Mahatma Gandhi had misgivings about the success of the historic Temple Entry Proclamation in the erstwhile princely state of Travancore, a decree that opened temples in the kingdom to so-called lower caste Hindus, an article penned by him has revealed. At a time when Kerala is set to observe the 81st year of the proclamation, an article dated December 12, 1936, has surfaced, in which Gandhi admitted to having doubts which he “could not and would not suppress” about “the great and sweeping reform”. But a telegram on the success of the move put his worries to his rest, he said in the write-up titled “God is Great”, published one month after the implementation of the decree.
The Mahatma wrote that he had wondered if the move would turn out to be just another “political document with loopholes and reservations”. In the latter part of the write-up, however, he congratulated Travancore King Chithira Tirunal Balarama Varma for abolishing the ban on ‘avarnas’ (lower-caste people) from entering Hindu shrines, his mother Sethu Parvathy Bhai and dewan Sir C P Ramaswamy Aiyer for the proclamation. The piece has been included in the souvenir of the Temple Entry Proclamation Memorial, issued by the Travancore Temple Entry Proclamation Memorial Committee, along with other write-ups by Gandhi and speeches on the proclamation.
The article began with details of the telegram he had received from the Harijan Sevak Sangh in then Trivandrum. “When the Temple Entry Proclamation was issued, I had misgivings which I could not and would not suppress. Was it a political document with loopholes and reservations? What would be its effect on caste Hindus, if it was a super-imposed thing? What would be its effect on Harijans? Would it not leave them in the cold,” the Mahatma wrote.
The telegram, with a detailed description about the implementation of the Proclamation and the response of the people, had dispelled all doubts, he noted. Gandhi also clarified that his reservation was only about the impact of the move and not the genuine intention of the Travancore king and his “reformer” dewan. “The actuality has surpassed all expectations. The enthusiasm of the Harijans, the absence of all opposition to their entrance to the farthest limit possible to the highest caste, and the willing, nay the hearty co-operation of the officiating priests show the utter genuineness of the great and sweeping reform. What seemed impossible for man has been made possible by God,” he said. What happened in Travancore was an “instance of mass conversion of Caste Hindus. It’s real because it’s spontaneous,” he wrote.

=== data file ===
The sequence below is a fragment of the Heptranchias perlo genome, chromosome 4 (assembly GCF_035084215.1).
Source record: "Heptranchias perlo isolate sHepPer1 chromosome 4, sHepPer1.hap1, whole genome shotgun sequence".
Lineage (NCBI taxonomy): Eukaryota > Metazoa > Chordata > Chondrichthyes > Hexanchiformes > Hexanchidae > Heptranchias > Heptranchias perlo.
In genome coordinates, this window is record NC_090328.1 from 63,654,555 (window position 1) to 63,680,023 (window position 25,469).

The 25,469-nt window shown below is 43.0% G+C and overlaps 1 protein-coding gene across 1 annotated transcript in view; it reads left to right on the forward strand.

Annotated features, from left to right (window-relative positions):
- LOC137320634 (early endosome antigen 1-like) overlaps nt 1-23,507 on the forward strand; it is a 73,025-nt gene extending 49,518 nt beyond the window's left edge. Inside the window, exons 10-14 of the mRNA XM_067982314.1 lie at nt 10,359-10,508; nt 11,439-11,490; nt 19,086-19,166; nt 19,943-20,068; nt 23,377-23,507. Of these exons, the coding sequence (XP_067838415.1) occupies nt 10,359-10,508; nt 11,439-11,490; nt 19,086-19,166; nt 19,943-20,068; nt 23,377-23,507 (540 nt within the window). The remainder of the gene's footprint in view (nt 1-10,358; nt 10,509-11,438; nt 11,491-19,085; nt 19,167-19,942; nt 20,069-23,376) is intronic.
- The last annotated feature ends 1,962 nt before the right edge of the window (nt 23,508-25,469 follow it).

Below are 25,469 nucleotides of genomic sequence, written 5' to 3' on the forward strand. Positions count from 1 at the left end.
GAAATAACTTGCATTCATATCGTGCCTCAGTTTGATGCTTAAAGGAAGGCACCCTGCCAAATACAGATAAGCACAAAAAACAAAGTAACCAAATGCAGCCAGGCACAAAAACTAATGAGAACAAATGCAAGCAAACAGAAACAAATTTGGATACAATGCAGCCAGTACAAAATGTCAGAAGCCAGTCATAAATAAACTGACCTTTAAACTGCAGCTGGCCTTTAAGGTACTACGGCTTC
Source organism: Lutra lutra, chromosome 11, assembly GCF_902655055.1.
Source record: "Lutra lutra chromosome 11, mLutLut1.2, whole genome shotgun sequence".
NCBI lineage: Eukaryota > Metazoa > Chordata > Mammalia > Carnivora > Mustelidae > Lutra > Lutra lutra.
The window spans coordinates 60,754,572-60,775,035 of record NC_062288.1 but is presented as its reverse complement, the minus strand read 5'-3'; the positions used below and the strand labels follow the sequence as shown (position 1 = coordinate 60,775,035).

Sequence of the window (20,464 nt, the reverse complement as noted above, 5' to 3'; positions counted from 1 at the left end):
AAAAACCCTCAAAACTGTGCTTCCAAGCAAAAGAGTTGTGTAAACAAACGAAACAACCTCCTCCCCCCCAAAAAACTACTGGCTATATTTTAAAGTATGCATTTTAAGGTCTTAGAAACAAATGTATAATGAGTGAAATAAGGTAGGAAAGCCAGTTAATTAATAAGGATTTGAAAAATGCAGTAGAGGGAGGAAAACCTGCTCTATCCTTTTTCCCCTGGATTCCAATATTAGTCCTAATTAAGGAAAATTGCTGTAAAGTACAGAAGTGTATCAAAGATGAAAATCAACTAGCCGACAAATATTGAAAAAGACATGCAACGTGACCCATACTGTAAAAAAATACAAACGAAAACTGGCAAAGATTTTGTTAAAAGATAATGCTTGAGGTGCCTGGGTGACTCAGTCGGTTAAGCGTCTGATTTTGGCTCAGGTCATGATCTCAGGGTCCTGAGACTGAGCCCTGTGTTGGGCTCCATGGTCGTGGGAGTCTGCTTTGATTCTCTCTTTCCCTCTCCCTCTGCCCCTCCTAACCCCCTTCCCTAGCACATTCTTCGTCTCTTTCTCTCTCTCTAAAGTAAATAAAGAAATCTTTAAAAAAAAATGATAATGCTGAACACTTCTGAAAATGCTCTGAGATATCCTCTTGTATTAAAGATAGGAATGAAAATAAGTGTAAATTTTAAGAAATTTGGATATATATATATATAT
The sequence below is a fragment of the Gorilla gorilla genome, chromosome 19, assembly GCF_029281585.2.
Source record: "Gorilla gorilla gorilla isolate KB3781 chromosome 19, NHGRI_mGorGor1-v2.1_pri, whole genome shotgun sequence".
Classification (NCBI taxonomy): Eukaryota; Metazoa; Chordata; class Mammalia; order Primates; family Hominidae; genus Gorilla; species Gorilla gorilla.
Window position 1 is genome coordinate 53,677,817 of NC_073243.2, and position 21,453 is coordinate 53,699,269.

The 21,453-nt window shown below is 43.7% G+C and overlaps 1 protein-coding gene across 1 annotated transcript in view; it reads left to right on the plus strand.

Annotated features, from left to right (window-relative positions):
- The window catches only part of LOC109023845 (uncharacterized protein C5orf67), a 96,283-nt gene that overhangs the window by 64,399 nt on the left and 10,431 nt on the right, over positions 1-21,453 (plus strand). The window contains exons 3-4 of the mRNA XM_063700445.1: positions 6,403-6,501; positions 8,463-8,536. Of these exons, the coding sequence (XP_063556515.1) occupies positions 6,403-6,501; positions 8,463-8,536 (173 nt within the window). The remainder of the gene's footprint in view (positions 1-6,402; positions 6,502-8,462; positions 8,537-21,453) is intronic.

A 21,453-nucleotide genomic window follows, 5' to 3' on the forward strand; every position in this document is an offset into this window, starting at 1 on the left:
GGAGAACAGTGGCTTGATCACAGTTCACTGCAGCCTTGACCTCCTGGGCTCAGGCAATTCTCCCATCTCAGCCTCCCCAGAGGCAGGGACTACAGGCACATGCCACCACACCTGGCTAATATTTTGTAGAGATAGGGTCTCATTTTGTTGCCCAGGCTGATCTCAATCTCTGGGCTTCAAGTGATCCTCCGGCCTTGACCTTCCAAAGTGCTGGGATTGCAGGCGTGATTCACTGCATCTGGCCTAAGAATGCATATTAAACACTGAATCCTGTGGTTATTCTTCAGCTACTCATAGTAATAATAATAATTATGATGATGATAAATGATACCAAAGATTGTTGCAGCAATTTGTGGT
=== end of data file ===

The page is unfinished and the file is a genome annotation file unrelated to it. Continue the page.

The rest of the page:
The telegram said the Proclamation covered 1,526 temples managed or controlled by the State (Travancore). Of these, 155 were major temples, such as Cape Comorin (now the Kanyakumari Devi Temple) and Ananthapadmanabha (Lord Padmanabha Swamy Temple here). “Actual working (of the) Proclamation is most successful. It has disproved all fears entertained (in) certain quarters. Orthodox people including Namboodries have, as groups or individuals, displayed no hostility. Most of them expressing themselves in terms of full approval of the Proclamation. We see no signs of resentment,” the telegram added.
Noted historian T P Sankarankutty Nair said the Temple Entry Proclamation was one of the greatest social reformatory measures witnessed by erstwhile Travancore. “According to the records, Gandhiji had visited Travancore in 1924. During a brief meeting with the royal family members, he asked the then prince Chithira Tirunal whether he would throw open temples for lower caste Hindu people when he became the king.
“The 12-year-old prince had said ‘I shall’ and he did not forget his promise when he became the ruler of Travancore later,” Nair told PTI. The king formed the Temple Entry Committee in 1932 to examine the possibilities of opening the shrines’ doors to all castes and issued the Proclamation in 1936, he said. Gandhi had visited Travancore to take part in the celebrations for the successful implementation of the proclamation in January 1937. He entered various temples, including the Padmanabha Swamy temple, with people from the so-called lower castes, the historian said.